Paul Fussell ↠ 6 Free read The Great War and Modern Memory Free read ð PDF, eBook or Kindle ePUB The year 2000 marks the 25th anniversary of one of the most original and gripping volumes ever written about the First World War Fussell illuminates a war that changed a generation and revolutionised the way we see the world He explores the British experience on the western Front from 1914 to 1918 focusing on the various literary means by which it has been remembered conventionalized and mythologized It is also about the literary dimensions of the experience itself Fussell supp. When war broke out the undergraduate Robert Graves pictured what service he might render as garrison duty literally holding down the fort while the professional Regular Army charged to glory on the continent The 100000 strong force of British Regulars ferried across the channel in August 1914 to protect Belgium and assist the French was all used up by early November It is said the high command and the staff officers survived the old army was beyond recall This isn t war cried an appalled Lord Kitchener when he learned of the casualties consumed in the first collisions of those ignorant and hopeful armies coming on with storybook airs and futuristic firepower To me the early clashes of autumn 1914 make one of the fascinating episodes of the Great War A voice from within the whirlwind This is a terrible war and I don t suspect there is an idle British soldier in France I wonder where it will end one hears so much There has been fighting and loss of life crowded into seven weeks than there was in the whole of South Africa It is awful what the Brigade of Guards have lost and being like one big regiment one knows everyone and feels it all the The last two days have been ghastly The Germans broke through the line We have lost ten officers in the last two days and yesterday the battalion was less than 200 men though I expect some stragglers will turn up All the officers in my company were lost except myself We have had no rest at all Everyone is very shaken The soldier writing his mother thus in September 1914 was twenty one year old 2nd Lt Neville Leslie Woodroffe 1st Battalion Irish Guards the regiment in which Rudyard Kipling lost two sons and whose official history he wrote At First Ypres on 6 November Woodroffe and the remnants of his company were all shot down counterattacking a trench from which they d been ousted I think he s a beautiful Georgian war martyr than the Bloomsbury Apollo Rupert Brooke That eye Haunting And it s hard to imagine this ephebic studio apotheosis bearded and begrimed and blasting at Germans with a rifleEngland at war Fussell s pictures are fascinating Life seemed to stand uneasily still and in no direction was there any prospect Churchill the Regular Army obliterated Deadlock the government silent but there are rumors in the pubs and families in mourning everywhere you look But of course they don t and can t know Lloyd George a draft of millions for 1916 s war ending Big Push the slaughter of infantry changes nothing decides nothing 60000 men down on the first day and Haig buts away at the German lines for another five months until 400000 are gone the Front so near the guns audible to Kent and Sussex an officer granted leave breakfasts in the trenches and dines at his club in London Both Fortnum Mason and Harrod s specialized in gift assortments for the front Fortnum s fruit cake being especially popular for lasting well a society s powers of euphemism and denial strained to the limit Keep Calm Carry On Don t think you know better than Haig scapegoat the Pacifist for saying what we all fear Open Secrets so many have died and nothing is working a generation of Britons flounders in slime and shit drowns in a vast excremental slough scattered in the millions of muddy men are the poets Sassoon Owen Blunden enter the Armageddonite landscape plowed by infernal engines carrying with them three hundred years of sophisticated literary pastoralism England s inheritance of dulcet rural airs and homoerotic elegy The stylistic traditionalism of most of England s Great War writing Fussell writes has prevented us from seeing its connections to modernism Fussell made me feel bad for having uncritically accepted the Stein Lawrence view at least as summarized by Ann Douglas that American writers were best suited to writing the Great War because of America s relative detachment from English literary convention specious flummery anyway because of its recent experience of mechanized attrition the Civil War because of the nervous tension and demonic primitivism of classic American literature Moby Dick Poe s nightmares and because of the precedents of spare and unsentimental war writing in American prose Ambrose Bierce Grant s and Sherman s memoirs That s all well and good Fussell says if you don t care about irony Fussell is interested in English war writing because Sassoon Owen and Blunden modify ironically the pre modern tropes and imagery with which they must describe a modern experience Sardonic but deeply conscious engagement with tradition the oneness of innovation and remembering new meanings from old meanings is what interests Fussell Literature is writing that remembers and refers and Fussell doesn t buy the argument rather the attitude the pose that Literature is made mute by horrors I dunno I find Wilfred Owen too richly Keatsian and Hemingway spare to the point of half wittedness Fussell ranges beyond WWI memoirs and poems to show how the Great War produced a mythic narrative of twentieth century technological conflict that later writers absorbed and augmented none brilliantly than Pynchon Fussell refers to Gravity s Rainbow throughout and in his conclusion says it represents almost the first time the ritual of military remembering is freed from all puritan lexical constraint and allowed to take place with a full appropriate obscenity I ve heard Gravity s Rainbow invoked as a digest of wildly different insights so it must be one of those mega anatomies touching Everything I ll add it to the list of to reads spawned by this by every book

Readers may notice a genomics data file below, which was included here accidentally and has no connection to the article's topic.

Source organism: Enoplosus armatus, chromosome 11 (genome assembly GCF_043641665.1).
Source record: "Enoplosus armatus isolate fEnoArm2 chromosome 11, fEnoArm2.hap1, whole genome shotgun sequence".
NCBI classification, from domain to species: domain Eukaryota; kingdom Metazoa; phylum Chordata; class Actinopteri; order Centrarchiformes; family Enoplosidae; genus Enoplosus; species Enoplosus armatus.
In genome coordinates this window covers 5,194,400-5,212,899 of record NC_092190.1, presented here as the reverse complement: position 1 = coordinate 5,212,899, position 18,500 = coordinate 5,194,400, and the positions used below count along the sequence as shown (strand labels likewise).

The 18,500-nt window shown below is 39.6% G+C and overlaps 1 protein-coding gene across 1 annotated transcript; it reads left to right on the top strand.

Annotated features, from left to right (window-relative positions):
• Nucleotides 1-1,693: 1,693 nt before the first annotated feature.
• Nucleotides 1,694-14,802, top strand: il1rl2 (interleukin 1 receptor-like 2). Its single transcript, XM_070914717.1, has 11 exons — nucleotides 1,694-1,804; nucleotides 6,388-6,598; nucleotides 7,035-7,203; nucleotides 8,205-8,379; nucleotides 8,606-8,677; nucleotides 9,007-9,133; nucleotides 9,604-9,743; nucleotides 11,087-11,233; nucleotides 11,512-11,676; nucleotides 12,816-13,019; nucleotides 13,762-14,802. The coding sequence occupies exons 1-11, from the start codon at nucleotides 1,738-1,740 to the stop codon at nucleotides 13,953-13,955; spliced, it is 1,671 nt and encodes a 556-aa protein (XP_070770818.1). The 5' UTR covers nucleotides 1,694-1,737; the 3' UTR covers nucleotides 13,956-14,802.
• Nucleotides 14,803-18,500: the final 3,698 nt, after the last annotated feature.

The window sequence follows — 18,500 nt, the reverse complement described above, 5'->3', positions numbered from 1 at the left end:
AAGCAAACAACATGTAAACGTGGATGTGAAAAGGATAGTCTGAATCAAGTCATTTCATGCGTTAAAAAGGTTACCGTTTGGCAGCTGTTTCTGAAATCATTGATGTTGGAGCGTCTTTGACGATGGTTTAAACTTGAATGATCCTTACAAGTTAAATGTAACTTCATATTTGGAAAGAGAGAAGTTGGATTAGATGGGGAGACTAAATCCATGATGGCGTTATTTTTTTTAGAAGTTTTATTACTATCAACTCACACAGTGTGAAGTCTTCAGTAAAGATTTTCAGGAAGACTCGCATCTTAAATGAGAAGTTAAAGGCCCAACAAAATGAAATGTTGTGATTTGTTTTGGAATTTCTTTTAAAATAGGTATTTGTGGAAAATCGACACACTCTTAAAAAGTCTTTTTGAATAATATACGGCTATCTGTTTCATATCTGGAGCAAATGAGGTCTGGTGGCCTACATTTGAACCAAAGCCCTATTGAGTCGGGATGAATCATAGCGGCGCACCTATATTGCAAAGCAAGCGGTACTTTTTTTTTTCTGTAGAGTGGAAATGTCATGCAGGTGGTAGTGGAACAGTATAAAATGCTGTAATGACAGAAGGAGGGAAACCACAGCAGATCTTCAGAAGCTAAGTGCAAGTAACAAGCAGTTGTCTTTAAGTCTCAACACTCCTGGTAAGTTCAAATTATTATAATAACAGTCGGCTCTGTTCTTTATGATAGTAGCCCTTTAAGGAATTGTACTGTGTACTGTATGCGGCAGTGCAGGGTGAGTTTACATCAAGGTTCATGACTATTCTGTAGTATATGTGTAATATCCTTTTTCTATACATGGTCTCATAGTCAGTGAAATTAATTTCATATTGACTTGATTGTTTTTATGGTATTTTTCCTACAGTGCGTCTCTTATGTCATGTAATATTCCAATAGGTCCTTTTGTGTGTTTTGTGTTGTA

• Paperback
  • 368
  • The Great War and Modern Memory
  • Paul Fussell
  • English
  • 05 December 2018
  • 9780195133325